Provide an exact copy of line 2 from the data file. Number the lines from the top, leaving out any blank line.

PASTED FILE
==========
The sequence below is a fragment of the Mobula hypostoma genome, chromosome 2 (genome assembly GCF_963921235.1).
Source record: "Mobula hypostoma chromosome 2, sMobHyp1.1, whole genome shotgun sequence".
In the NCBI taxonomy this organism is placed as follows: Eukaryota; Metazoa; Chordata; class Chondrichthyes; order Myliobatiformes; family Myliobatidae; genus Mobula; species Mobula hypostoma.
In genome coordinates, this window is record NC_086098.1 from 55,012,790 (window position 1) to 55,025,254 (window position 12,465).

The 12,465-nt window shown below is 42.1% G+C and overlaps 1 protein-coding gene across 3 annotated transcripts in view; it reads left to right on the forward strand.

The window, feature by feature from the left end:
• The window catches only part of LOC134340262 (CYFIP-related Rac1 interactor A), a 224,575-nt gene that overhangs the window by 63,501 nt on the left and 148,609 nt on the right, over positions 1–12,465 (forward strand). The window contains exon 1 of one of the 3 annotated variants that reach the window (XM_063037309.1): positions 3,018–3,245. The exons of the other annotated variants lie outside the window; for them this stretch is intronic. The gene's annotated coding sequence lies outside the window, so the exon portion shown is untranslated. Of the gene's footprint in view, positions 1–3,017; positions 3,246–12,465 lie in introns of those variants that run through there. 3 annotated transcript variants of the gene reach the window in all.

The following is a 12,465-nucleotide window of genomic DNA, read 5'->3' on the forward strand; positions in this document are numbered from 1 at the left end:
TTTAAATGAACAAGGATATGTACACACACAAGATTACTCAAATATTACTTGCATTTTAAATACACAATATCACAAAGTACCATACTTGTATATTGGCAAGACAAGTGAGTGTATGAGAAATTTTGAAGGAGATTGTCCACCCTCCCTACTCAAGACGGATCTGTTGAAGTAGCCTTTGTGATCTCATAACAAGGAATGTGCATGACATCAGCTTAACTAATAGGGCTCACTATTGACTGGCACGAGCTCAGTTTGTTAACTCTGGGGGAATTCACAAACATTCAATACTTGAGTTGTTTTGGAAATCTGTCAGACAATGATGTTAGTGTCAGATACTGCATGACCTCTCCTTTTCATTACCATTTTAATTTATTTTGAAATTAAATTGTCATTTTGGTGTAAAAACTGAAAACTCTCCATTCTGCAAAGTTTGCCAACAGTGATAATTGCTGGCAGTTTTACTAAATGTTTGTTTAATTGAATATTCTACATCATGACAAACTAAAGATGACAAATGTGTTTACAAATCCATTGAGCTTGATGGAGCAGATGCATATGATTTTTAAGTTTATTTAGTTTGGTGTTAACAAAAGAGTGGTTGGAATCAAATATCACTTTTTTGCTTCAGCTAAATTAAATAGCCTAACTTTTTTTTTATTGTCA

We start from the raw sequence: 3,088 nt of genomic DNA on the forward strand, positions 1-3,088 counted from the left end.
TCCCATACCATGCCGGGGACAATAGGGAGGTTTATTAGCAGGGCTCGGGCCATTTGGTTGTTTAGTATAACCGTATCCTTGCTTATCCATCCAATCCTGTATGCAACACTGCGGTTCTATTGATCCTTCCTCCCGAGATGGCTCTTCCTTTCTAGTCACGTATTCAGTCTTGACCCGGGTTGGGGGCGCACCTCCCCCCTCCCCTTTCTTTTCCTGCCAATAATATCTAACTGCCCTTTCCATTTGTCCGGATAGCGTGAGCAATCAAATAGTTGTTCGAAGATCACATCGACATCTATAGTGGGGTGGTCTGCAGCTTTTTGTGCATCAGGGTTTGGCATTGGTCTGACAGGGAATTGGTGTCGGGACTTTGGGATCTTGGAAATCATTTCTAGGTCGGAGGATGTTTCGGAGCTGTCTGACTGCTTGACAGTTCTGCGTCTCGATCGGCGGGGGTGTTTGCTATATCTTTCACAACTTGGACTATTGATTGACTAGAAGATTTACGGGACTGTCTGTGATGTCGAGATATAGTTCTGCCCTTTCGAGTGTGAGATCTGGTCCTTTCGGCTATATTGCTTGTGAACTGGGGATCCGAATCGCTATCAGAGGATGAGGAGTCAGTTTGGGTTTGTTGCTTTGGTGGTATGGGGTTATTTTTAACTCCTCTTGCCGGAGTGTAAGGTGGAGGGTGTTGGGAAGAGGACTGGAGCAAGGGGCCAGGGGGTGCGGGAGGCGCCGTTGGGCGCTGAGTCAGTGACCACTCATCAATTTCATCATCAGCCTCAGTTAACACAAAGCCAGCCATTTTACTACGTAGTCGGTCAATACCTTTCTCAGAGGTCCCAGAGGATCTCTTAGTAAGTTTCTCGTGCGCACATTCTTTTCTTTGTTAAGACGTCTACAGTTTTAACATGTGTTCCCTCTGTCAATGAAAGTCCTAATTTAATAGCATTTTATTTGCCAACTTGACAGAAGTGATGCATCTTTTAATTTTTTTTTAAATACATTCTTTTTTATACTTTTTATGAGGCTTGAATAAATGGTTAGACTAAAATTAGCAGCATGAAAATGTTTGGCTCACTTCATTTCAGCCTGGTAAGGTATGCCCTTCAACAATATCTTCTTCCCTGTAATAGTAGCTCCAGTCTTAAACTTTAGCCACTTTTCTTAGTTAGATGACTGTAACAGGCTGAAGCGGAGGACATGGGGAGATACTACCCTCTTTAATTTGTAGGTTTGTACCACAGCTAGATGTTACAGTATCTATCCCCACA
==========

Source record: "Mobula hypostoma chromosome 2, sMobHyp1.1, whole genome shotgun sequence".